• Journal Article

Seroprevalence of hepatitis C virus infection among indigent urban pregnant women in Zimbabwe

Citation

Madzime, S., William, M. A., Mohamed, K., October, T., Adem, M., Mudzamiri, S., & Woelk, G. (2000). Seroprevalence of hepatitis C virus infection among indigent urban pregnant women in Zimbabwe. Central African Journal of Medicine, 46(1), 1-4.

Abstract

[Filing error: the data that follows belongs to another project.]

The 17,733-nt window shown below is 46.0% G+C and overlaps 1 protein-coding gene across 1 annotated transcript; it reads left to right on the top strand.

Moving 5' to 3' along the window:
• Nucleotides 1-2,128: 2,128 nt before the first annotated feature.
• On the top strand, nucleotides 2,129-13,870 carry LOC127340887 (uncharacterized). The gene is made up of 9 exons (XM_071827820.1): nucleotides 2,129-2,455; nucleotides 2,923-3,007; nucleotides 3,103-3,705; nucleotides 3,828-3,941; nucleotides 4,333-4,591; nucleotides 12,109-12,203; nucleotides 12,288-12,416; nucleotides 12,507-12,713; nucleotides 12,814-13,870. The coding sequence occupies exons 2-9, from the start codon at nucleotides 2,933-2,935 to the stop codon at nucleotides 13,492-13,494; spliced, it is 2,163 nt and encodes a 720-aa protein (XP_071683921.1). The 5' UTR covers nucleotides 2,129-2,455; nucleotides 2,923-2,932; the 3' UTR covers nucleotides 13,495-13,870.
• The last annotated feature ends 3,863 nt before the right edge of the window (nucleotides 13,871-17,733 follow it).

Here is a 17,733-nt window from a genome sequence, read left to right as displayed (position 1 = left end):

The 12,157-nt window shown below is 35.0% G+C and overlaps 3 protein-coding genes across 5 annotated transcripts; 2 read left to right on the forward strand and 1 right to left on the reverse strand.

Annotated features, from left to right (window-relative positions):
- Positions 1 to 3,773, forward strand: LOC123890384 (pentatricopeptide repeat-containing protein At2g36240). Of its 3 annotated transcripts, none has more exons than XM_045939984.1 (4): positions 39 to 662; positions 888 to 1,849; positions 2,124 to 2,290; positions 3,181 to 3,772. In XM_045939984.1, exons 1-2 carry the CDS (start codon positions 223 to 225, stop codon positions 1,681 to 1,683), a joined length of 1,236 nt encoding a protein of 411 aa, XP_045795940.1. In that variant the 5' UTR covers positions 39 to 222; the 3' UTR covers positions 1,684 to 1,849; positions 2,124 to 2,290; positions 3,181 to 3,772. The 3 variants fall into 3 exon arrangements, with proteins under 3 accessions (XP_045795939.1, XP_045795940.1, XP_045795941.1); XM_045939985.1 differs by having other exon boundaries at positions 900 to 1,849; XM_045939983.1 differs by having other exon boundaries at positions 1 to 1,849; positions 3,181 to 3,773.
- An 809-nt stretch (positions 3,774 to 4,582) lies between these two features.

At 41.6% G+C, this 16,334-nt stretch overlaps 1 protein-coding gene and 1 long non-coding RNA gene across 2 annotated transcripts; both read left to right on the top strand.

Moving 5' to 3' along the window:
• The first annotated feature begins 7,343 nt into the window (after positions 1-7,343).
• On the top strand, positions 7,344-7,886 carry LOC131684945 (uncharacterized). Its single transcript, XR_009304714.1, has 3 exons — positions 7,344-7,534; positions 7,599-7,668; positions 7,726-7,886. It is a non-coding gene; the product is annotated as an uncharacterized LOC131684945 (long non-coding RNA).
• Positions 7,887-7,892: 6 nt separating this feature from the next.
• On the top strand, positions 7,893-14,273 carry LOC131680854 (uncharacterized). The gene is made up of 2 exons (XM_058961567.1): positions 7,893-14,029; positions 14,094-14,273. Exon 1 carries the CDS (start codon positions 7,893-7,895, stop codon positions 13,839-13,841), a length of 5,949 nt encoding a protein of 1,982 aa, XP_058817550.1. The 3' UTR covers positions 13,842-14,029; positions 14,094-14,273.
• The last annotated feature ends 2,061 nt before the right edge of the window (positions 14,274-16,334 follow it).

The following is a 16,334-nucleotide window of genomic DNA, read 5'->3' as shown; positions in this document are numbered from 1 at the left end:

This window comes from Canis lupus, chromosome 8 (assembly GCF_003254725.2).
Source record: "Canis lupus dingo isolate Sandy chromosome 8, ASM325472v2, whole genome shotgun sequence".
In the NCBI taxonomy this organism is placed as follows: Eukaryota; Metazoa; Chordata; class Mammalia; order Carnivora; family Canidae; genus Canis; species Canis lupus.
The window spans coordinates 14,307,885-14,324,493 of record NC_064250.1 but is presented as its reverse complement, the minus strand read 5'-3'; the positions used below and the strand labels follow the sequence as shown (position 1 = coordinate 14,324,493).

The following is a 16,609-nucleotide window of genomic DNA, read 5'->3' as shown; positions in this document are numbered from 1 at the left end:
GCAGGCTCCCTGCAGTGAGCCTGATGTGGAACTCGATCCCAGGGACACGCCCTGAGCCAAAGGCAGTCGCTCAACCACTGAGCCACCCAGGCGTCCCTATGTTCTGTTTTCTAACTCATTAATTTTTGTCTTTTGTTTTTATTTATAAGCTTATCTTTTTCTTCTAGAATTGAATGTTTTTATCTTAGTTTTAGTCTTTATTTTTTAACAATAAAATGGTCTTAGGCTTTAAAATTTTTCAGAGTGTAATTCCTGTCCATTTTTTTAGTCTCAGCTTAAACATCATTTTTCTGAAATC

OBJECTIVE: To estimate the seroprevalence of hepatitis C virus (HCV) infection among indigent pregnant women. DESIGN: A serological survey study of indigent pregnant women admitted for labour and delivery. SETTING: Harare Maternity Hospital, Harare, Zimbabwe. SUBJECTS: A random sample of 1,607 women, delivering at the hospital during the study period agreed to participate in the research. Serum samples were available for 1,591 women. MAIN OUTCOME MEASURES: Serum samples were tested for the presence of antibodies to HCV using a second generation agglutination assay and a third generation enzyme immuno-assay (EIA). RESULTS: Of the 1,591 women tested 25 (1.6%) were anti-HCV positive (95% confidence interval 1.0% to 2.2%). The frequency of anti-HCV positives was associated with maternal age (p = 0.0202) and maternal syphilis status (p = 0.020). Gravidas aged 25 to 29 years had the highest anti-HCV seroprevalence (3.4%) as compared with gravidas of other age categories (1.0% to 1.5%). Women with serologic evidence of syphilis infection during the index pregnancy had an increased prevalence of anti-HCV as compared with those women without evidence of syphilis infection (7.9% versus 1.4%, p = 0.020). There was some evidence (p = 0.094) that a positive prior history of delivering a stillborn infant was also associated with an increased prevalence of anti-HCV (4.1% vs 1.4%). Other maternal characteristics, including hepatitis B virus carriage status, parity, and whether she had received prenatal care during the index pregnancy were not determinants of maternal anti-HCV status. CONCLUSIONS: Overall, hepatitis C antibody was detected in 1.6% of indigent women delivering at Harare Maternity Hospital. This proportion of anti-HCV positive pregnant women is similar to estimates published for North American and European women. Factors positively associated with maternal seropositivity in our population included maternal age (between 25 to 29 years), prior history of delivering a stillborn infant, and seropositivity for syphilis during the index pregnancy. Given the relatively low seroprevalence of HCV and the fact that risk factors for HCV infection remain largely unknown, more studies are needed to identify high risk populations likely to benefit from HCV screening and treatment programmes